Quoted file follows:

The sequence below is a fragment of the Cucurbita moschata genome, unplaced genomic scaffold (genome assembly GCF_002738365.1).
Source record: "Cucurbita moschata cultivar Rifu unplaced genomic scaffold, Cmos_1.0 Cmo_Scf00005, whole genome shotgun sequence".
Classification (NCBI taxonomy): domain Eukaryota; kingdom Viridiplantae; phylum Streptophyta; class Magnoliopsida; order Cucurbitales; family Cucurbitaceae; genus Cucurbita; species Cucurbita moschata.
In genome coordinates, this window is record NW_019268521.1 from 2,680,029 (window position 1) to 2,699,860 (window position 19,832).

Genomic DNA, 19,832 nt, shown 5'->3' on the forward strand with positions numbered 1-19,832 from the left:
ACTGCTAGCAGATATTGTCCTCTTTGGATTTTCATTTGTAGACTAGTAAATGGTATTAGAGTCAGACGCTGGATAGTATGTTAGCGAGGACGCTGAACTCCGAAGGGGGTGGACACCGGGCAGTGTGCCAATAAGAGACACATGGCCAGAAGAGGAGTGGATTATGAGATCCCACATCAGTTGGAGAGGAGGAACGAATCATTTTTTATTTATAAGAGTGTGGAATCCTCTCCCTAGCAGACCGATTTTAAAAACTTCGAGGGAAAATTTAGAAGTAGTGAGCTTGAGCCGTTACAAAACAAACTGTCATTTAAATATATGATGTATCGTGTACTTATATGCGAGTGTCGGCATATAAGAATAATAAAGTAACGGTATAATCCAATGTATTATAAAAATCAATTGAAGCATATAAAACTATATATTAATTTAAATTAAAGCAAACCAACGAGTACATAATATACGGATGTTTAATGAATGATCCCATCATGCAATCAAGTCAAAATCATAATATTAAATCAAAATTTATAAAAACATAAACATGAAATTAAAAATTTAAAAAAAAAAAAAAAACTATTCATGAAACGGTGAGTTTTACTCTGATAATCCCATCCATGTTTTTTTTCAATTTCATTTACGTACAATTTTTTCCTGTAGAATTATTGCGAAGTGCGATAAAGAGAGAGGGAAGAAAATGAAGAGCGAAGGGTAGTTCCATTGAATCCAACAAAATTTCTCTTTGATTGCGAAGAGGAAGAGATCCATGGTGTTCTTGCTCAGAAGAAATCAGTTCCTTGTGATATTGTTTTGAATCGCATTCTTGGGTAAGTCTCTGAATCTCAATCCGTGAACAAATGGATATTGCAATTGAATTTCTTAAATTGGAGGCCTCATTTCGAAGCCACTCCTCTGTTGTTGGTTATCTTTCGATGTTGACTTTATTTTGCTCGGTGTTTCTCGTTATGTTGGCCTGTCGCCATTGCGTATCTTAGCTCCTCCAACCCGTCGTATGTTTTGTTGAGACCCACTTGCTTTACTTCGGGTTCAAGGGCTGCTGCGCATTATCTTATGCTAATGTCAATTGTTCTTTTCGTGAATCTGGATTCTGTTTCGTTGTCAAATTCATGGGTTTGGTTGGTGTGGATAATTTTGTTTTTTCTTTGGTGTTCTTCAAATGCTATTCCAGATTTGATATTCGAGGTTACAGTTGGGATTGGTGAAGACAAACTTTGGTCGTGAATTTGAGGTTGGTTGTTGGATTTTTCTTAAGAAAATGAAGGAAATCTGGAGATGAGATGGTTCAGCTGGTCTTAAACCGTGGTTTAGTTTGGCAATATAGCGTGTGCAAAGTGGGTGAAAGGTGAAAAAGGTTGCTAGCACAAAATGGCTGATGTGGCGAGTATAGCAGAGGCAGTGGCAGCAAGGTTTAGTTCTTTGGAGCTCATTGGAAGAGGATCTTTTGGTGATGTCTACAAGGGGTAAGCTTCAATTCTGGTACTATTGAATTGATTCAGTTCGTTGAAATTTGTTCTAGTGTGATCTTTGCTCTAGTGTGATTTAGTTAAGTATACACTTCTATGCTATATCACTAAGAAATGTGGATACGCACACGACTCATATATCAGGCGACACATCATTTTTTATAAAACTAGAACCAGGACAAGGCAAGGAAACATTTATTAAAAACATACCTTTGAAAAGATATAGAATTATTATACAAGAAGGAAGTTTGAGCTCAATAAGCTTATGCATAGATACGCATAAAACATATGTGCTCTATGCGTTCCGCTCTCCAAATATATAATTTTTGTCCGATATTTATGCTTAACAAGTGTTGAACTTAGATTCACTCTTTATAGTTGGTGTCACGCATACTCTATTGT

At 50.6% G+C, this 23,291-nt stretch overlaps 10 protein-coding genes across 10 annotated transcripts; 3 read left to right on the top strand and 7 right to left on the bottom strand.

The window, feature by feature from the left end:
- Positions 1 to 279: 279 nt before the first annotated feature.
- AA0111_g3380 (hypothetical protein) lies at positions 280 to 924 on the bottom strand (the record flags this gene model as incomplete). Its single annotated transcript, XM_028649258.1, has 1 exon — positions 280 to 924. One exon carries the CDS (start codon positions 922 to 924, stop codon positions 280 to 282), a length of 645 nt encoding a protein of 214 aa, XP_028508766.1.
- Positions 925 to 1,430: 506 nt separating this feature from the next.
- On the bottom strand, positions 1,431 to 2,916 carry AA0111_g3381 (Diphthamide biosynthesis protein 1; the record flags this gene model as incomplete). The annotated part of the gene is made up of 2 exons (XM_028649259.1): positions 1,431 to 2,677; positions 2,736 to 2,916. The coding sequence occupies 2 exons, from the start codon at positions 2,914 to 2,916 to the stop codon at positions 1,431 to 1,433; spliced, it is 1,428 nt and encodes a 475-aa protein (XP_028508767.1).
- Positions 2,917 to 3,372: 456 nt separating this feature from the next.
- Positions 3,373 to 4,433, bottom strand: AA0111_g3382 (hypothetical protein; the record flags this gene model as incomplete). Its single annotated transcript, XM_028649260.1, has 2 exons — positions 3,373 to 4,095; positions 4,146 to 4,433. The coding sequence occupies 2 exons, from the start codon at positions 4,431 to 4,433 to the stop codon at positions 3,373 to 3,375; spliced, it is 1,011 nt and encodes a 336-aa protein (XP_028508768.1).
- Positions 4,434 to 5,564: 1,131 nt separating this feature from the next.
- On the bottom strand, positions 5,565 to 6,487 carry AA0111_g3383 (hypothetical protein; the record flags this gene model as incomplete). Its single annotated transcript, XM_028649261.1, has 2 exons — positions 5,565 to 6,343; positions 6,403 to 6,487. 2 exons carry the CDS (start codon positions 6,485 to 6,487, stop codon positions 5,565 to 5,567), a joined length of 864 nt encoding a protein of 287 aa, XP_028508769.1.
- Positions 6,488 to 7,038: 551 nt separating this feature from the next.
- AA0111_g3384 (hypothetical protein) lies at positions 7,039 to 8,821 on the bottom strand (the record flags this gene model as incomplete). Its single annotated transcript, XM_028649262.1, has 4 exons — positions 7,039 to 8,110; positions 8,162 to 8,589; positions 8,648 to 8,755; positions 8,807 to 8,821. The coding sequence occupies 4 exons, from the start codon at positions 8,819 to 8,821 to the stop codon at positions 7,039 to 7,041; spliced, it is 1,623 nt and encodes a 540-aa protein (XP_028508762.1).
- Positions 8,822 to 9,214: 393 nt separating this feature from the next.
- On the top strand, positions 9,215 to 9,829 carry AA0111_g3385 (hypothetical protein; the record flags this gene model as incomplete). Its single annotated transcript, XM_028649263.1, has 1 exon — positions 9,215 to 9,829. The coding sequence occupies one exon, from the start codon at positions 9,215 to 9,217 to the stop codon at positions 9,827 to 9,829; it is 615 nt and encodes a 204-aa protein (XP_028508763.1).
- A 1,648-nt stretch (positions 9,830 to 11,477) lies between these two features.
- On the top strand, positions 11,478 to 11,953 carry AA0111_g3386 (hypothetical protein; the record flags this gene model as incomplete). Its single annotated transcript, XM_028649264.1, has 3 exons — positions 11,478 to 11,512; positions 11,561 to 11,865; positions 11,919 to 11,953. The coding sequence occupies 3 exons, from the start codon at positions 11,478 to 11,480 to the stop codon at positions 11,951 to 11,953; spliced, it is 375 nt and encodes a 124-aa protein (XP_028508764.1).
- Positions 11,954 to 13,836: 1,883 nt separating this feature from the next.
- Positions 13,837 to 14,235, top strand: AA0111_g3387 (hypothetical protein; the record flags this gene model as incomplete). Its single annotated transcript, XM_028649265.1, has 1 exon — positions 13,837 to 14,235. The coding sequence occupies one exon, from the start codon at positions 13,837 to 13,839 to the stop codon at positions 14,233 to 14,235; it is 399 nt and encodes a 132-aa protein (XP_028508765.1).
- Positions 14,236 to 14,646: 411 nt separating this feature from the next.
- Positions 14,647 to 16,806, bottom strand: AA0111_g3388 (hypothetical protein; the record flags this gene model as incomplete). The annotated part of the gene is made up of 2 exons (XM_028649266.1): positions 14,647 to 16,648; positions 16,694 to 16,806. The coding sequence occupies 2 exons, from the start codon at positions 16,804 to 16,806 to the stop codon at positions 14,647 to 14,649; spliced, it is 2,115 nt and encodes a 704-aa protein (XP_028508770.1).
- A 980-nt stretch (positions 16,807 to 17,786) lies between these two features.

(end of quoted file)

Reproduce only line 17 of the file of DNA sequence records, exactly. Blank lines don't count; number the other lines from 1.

- Positions 6,488 to 7,038: 551 nt separating this feature from the next.